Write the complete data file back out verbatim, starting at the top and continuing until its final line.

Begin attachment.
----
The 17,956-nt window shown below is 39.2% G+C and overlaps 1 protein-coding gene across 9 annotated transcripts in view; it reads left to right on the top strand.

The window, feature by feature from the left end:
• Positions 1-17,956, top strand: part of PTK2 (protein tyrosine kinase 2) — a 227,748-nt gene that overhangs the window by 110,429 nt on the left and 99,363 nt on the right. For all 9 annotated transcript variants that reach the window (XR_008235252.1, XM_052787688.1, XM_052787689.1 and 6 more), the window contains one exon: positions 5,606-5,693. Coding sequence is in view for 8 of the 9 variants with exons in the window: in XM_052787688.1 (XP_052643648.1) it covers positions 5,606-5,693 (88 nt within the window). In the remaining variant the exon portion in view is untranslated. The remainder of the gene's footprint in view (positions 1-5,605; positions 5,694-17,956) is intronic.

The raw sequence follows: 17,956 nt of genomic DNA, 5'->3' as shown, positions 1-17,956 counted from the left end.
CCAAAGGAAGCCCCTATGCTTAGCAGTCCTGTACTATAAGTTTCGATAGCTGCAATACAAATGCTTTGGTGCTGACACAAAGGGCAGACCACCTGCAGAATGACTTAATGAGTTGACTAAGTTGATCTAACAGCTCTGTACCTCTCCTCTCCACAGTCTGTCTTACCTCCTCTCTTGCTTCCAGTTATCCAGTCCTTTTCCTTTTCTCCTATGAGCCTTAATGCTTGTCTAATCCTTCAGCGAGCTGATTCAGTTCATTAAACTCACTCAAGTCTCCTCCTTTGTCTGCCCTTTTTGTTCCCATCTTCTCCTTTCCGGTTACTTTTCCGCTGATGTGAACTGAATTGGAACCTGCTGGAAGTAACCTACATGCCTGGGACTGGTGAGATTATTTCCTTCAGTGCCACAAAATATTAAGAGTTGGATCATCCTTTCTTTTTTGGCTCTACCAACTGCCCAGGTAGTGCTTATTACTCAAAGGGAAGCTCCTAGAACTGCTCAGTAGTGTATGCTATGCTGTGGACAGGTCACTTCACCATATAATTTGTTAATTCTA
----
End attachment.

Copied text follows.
The 17,956-nt window shown below is 39.2% G+C and overlaps 1 protein-coding gene across 9 annotated transcripts in view; it reads left to right on the top strand.

The window, feature by feature from the left end:
• Positions 1-17,956, top strand: part of PTK2 (protein tyrosine kinase 2) — a 227,748-nt gene that overhangs the window by 110,429 nt on the left and 99,363 nt on the right. For all 9 annotated transcript variants that reach the window (XR_008235252.1, XM_052787688.1, XM_052787689.1 and 6 more), the window contains one exon: positions 5,606-5,693. Coding sequence is in view for 8 of the 9 variants with exons in the window: in XM_052787688.1 (XP_052643648.1) it covers positions 5,606-5,693 (88 nt within the window). In the remaining variant the exon portion in view is untranslated. The remainder of the gene's footprint in view (positions 1-5,605; positions 5,694-17,956) is intronic.

The raw sequence follows: 17,956 nt of genomic DNA, 5'->3' as shown, positions 1-17,956 counted from the left end.
CCAAAGGAAGCCCCTATGCTTAGCAGTCCTGTACTATAAGTTTCGATAGCTGCAATACAAATGCTTTGGTGCTGACACAAAGGGCAGACCACCTGCAGAATGACTTAATGAGTTGACTAAGTTGATCTAACAGCTCTGTACCTCTCCTCTCCACAGTCTGTCTTACCTCCTCTCTTGCTTCCAGTTATCCAGTCCTTTTCCTTTTCTCCTATGAGCCTTAATGCTTGTCTAATCCTTCAGCGAGCTGATTCAGTTCATTAAACTCACTCAAGTCTCCTCCTTTGTCTGCCCTTTTTGTTCCCATCTTCTCCTTTCCGGTTACTTTTCCGCTGATGTGAACTGAATTGGAACCTGCTGGAAGTAACCTACATGCCTGGGACTGGTGAGATTATTTCCTTCAGTGCCACAAAATATTAAGAGTTGGATCATCCTTTCTTTTTTGGCTCTACCAACTGCCCAGGTAGTGCTTATTACTCAAAGGGAAGCTCCTAGAACTGCTCAGTAGTGTATGCTATGCTGTGGACAGGTCACTTCACCATATAATTTGTTAATTCTA